BY MEL ROBERTSON
January 26th. 1912
Scotland - Mrs. Robert Taylor gave a delightful At Home" to about 50 ladies to honour her sister in law Mrs. D. Smith. Miss Gertie Smith received the guests. Mrs. James Eadie of Oakland and Mrs. Hogg of Scotland presided at the dining room table and served tea and ice cream. Miss Hope Eadie, Miss Mabel Cunningham, Miss Eliza Patterson and Miss Clara Taylor were charming assistants and Miss MeCurdy presided at the piano. Note - This sounds like a very well run tea. Before World War I and in the 1920s there was considerable formality among ladies. Ladies had At home" days (Mothers At Home" day was Tirst Frklaysl Calling cards were left when calls were made and there was always a littte tray for them in the halt There was very little dropping in as we know it.
Burford - On "fijesday HG. Hanmer held a Sheep sate where 200 head were sold. He hopes to make this an annual event. The catalogues that were printed by the Advance" received many favourable comments.
Burford - The extreme cold has once again put the RR station heating out of business. Those using the station should take a hot brick with them and charge it to the G.T.R. Burford - January has been a busy month in Burford. There have been two balls for the elite, bridge parties, sleigh parties and surprise parties. There have been two weeks of special evangelistic meetings in the Baptist church, the annual meeting of the Congregational church and a banquet in the Court House (Masonic bJdg.) by Holy Trinity church young ladies. Our village is not asleep by any means) Mt. Zion - How about a mail route for the 8th concession. It is hard to drive three mites for your mail in this weather.
Jan. 27th, 1879 Burford - Several teams have started cutting ice at the mill pond north of the village. This has been a good season due to the cold weather and we should have lots of good ice next summer. Note the cutting continued until the 1920s and sleighs were a common sight bearing large loads of ice, some over one and a half feet thick. Before the advent of etectric refrigeration most stores and all meat markets had ice houses where ice was stored in saw dust or chopped cork. A few private homes had ice houses, but most people with perishable food just put it in the basement and hoped for the best. I recall that it was a real treat on a hot summers day to be allowed to go into a ice house and get a little chunk of ice. We used to suck it unmindful of the fact that it was just frozen creek water. Of course in those days the creek was not polluted. The mill pond was one mite north of Burford.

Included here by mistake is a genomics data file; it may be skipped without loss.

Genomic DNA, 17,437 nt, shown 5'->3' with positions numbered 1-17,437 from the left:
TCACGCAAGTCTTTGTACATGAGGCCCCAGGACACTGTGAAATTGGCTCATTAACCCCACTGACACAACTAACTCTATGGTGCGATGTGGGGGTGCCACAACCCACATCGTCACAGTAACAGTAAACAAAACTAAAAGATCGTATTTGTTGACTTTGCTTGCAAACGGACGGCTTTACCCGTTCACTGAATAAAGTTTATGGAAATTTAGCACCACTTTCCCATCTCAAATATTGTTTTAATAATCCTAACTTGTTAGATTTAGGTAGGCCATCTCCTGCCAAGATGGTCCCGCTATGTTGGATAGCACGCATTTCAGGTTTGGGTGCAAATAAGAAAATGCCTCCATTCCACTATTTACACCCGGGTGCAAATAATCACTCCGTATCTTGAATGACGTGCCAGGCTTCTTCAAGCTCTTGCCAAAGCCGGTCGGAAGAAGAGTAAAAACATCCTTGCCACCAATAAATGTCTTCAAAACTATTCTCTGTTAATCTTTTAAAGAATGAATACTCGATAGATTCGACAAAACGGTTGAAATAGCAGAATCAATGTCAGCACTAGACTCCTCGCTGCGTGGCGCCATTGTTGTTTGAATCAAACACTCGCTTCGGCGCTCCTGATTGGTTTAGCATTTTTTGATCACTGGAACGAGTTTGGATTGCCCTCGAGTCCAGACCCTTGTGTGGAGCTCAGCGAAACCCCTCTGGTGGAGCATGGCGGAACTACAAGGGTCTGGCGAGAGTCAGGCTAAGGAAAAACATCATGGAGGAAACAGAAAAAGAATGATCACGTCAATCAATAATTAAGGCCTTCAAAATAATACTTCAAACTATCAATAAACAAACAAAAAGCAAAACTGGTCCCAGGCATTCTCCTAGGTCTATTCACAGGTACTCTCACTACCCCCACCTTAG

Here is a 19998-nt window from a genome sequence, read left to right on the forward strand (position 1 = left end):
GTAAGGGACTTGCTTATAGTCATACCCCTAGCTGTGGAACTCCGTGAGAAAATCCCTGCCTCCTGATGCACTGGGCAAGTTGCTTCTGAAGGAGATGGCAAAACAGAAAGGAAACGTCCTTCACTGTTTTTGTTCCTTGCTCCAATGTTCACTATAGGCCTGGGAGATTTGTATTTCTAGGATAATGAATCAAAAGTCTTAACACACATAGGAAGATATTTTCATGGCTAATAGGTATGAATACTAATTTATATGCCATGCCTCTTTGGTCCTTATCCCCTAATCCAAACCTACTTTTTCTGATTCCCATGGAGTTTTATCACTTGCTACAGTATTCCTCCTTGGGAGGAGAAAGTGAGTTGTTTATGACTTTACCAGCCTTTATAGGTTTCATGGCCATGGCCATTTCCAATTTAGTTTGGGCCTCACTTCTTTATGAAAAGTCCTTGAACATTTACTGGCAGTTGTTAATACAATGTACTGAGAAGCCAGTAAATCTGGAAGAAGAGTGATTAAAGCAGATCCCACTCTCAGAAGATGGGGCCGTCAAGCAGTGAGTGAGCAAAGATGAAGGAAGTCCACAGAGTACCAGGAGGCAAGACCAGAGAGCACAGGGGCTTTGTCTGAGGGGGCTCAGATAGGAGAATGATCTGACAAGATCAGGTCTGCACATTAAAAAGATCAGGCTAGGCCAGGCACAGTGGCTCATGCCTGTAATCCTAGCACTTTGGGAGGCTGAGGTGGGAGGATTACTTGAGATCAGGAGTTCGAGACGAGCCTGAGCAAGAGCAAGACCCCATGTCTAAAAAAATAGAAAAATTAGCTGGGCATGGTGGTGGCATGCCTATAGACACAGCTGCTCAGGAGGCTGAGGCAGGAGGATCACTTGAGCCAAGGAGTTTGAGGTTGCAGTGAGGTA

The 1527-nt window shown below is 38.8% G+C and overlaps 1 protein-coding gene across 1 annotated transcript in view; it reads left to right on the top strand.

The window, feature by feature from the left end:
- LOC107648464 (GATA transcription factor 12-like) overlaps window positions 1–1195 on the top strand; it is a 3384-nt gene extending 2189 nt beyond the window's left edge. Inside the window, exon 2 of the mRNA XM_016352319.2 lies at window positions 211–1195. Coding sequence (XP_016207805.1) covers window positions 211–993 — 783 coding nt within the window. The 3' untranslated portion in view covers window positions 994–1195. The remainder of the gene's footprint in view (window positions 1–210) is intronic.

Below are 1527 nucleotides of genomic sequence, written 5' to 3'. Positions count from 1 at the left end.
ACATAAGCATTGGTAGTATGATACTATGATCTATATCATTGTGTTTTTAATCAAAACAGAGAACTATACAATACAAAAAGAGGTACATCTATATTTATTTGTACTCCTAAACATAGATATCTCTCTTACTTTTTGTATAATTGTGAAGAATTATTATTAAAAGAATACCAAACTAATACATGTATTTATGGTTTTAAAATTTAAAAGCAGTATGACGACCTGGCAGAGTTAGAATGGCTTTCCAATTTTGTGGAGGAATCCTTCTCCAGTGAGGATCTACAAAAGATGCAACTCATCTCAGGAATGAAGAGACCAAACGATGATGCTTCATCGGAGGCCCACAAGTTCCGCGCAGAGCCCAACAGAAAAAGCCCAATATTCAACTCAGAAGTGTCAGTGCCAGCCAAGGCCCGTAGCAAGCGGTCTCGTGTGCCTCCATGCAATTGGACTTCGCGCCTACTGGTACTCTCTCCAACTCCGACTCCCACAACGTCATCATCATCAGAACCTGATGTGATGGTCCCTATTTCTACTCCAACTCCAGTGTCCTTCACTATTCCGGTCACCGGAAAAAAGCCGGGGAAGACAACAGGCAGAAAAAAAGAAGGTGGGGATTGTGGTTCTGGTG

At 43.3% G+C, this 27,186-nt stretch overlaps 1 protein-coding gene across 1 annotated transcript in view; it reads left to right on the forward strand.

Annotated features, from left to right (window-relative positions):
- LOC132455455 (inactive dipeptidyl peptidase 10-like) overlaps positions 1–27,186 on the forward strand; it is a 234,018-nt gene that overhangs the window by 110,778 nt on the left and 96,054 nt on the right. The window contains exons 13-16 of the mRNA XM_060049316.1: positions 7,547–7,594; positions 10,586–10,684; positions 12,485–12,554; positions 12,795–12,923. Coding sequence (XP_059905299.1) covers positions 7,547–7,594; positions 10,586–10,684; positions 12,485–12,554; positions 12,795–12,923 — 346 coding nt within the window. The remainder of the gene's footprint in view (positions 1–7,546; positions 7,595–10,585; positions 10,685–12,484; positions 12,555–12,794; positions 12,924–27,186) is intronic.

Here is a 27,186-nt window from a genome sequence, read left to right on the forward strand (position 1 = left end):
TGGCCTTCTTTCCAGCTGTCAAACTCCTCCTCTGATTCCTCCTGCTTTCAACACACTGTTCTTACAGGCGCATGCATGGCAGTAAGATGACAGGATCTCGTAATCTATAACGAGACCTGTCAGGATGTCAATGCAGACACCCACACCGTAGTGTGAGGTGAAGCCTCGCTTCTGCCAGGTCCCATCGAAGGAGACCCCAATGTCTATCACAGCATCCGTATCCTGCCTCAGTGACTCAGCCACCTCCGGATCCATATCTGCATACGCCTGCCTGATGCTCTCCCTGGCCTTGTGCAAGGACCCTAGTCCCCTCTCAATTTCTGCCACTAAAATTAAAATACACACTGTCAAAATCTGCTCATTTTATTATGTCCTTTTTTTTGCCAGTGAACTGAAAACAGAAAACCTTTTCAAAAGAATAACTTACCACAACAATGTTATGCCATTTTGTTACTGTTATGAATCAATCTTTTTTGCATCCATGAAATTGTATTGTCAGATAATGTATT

Jan. 30th. 1913
Burford - Editorial - The Drunkenness and profanity which was seen and heard on our streets last week has
been reported to the Magistrate and the parties will be
prosecuted. It is sad to think of the homes disgraced by the drunkard.
Scotland - The young people are preparing a play to be given for the benefit of the Library which is now out of debt. The Board has purchased for $125 the tot on which the building stands, have moved the building, made a cement cellar and foundation as well as a walk. Everything has been painted and a number of new books have been bought.
Burford - Mr. D. Bradshaw has purchased the old planing mill and will turn it into a farm implement business with a splendid showroom. Note - This was a three story building on the site of the bowling altey. The business had gone bankrupt. This building was destroyed in the 1920s after an explosion. It was then being used as a garage. It stood right up tight to the sidewalk and was a hang out for many loungers and card players. It was frame construction covered with metal sheeting.